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Pure Appl. Chem. Vol. 75, No. 2-3, p. iv (2003)

Pure and Applied Chemistry

Vol. 75, Issues 2-3

Special Topic Issue on the Theme of Natural Products


The traditional centrality of natural products in organic chemistry is reflected in an unbroken series of biennial IUPAC symposia reaching back to 1960. The riches of Nature continue to offer inspiration and, increasingly, new challenges and opportunities for discovery and exploitation at interdisciplinary interfaces. This evolving process is reflected in the scientific program of the 23rd International Symposium on the Chemistry of Natural Products, held in Florence, Italy from 28 July to 2 August 2002, which presented works devoted to a broad cross-section of traditional subdisciplines, while also featuring a range of topics such as proteomics, genetics, and molecular biology.

> link to conference calendar

The symposium attracted about 500 delegates from 45 countries, and the success of the event owes much to an outstanding corps of international scientists who contributed to a program comprising
13 plenary and 16 invited lectures, supported by 57 oral presentations and no less than 250 posters. The lecture program offered diverse coverage of structures and function in life processes, as well as novel approaches for synthesis of complex bioactive compounds,converging on a unifying theme of the interdisciplinary foundations of drug design and synthesis. This theme is encapsulated in the opening plenary lecture that introduces this issue, with an account of new therapeutic leads inspired by Nature, and a concluding plenary presentation highlighting the design and execution of classical and new-generation synthetic strategies in pursuit of natural and unnatural targets.Biomimetic and chemoenzymatic approaches recur throughout as a complementary component of modern synthetic methodology, and exemplify the rapidly expanding boundaries of the chemistry –biology interface. New insights into biosynthetic pathways and advances in functional genomics and proteomics research featured prominently in the symposium program, and are reflected in some of the presentations in this collection. Similarly,advances in spectroscopic and computational techniques continue to facilitate problem solving and predictive power.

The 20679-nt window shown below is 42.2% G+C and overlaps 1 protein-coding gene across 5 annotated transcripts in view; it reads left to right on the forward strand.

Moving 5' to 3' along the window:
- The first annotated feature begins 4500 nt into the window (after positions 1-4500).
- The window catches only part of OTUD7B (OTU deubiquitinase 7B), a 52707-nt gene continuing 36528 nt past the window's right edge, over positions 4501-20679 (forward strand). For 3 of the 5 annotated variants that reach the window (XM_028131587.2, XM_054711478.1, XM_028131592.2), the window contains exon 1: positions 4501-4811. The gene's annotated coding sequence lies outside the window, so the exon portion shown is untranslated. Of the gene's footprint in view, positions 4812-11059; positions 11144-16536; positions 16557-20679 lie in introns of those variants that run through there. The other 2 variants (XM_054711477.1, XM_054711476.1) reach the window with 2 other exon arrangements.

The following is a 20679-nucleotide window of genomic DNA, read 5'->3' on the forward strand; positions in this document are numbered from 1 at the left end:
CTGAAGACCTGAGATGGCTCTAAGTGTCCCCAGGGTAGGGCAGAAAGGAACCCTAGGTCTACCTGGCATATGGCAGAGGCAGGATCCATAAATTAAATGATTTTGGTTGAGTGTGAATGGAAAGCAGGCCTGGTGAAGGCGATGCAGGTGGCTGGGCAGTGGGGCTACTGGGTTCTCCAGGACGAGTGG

Overall, the symposium was an enriching experience for all those who attended, and an undoubted source of inspiration to a large contingent of young scientists from many countries. It is, therefore, desirable to share the topicality and relevance of the event with a wider audience, and this special topic issue of Pure and Applied Chemistry offers a representative selection of short reviews and research papers based on the scientific proceedings. It is hoped that it will serve, not only as an enduring record of the current state of natural products research, but also as a signpost pointing to future challenges and opportunities.

This issue is part of an ongoing project, which seeks to recognize and offer more in-depth coverage of certain IUPAC-sponsored events featuring new and emerging themes in all branches of
chemical sciences.

It remains to acknowledge many individuals and sponsors who ensured the outstanding success of the symposium, and the authors and reviewers who have contributed their manuscripts and expertise in the preparation of this special topic issue of Pure and Applied Chemistry.

Bruno Botta
Chairman, Organizing Committee
Dipartimento Studi di Chimica e Tecnologia
delle Sostanze Biologicamente Attive,
Università “La Sapienza”, Roma, Italy


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